I don’t know what to expect from a private meeting with a Zen master. Part of me hopes it will be like sitting with Buddha himself. He will say some phrase that will ping around my skull releasing profound wisdom. Or maybe he won’t say anything, just put a hand to my head and pass on enlightenment via touch. I’ve been told that my “dharma interview” is a chance for me to ask a question, which seems like good timing because I have one that’s been gnawing at me.
I want to see if he understands why, at times when it seems I’m finally getting a hang of this meditation thing, I’ll be rudely yanked out of my peaceful contemplation by some awful sensation. It’s the sharp crack of panic, or some other random thing like the explosion of itches. They come out of left field, in response to nothing; I’m not considering anything troubling when I’m stricken with the anxiety. In fact, it happens when I’m especially absorbed in the meditation practice, which is why I find it perplexing. The Zen master will probably say I just need to ramp up my efforts to stay on the side of the metaphorical “thought highway,” firmly planted in the “big me” zone. When I get lazy, I must wander into the on-coming traffic.
This particular Zen master is a Jew by birth and psychotherapist by trade—two characteristics that apparently lend themselves to being a good student of Buddhism; I’ve found they are not uncommon among practitioners in the area. My consultation with him is part of a one-day meditation retreat. I became familiar with this opportunity and the master a few nights earlier at the weekly lesson for newcomers held at this particular center, which occupies an historic school house in the middle of a residential neighborhood. The Buddhism practiced here hails from Korea and often employs seemingly mysteriously combinations of words or strange little questions as part of the path to enlightenment. The master told us that during his own meditation he favors a silent statement for each inhalation and exhalation. “Clear mind,” he says, breathing in; “Know nothing,” he says, breathing out. He invites us to use these words or come up with others.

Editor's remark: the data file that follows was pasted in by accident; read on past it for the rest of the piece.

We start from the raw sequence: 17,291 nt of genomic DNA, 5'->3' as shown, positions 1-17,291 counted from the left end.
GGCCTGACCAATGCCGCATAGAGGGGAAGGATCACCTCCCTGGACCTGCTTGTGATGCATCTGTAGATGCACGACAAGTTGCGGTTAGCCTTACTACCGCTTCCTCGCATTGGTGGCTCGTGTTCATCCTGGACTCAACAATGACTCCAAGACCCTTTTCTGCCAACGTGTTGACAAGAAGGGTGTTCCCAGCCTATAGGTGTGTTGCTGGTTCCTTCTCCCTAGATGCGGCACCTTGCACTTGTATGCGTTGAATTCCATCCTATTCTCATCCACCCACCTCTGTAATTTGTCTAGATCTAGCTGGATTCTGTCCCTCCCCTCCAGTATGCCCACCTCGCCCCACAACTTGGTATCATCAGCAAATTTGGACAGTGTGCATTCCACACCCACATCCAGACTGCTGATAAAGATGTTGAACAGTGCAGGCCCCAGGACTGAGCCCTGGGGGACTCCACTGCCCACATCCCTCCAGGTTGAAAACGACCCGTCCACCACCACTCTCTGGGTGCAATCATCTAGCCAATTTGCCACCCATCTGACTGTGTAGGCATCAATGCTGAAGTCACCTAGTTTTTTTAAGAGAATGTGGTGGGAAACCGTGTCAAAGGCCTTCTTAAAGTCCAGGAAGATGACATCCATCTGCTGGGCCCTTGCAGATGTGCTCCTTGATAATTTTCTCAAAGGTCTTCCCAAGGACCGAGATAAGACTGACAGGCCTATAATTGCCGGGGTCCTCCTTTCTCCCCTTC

This Buddhism bears a resemblance to the type I experienced at the other Zen center I visited earlier, which came to the United States via Japan. At both, those further along in their practice are distinguished by robes, bowing is frequent, decorations are subdued, and walking is orderly. However, seated meditation here does not take place facing the walls. The cushions are set up so that we sit side-by-side facing the middle of the room. I’ve watched others coming and going, so I know to bow as I enter the main sanctuary and then again before I sit. Today, I am assigned a spot between two more experienced practitioners. I bow to my cushion and take my place.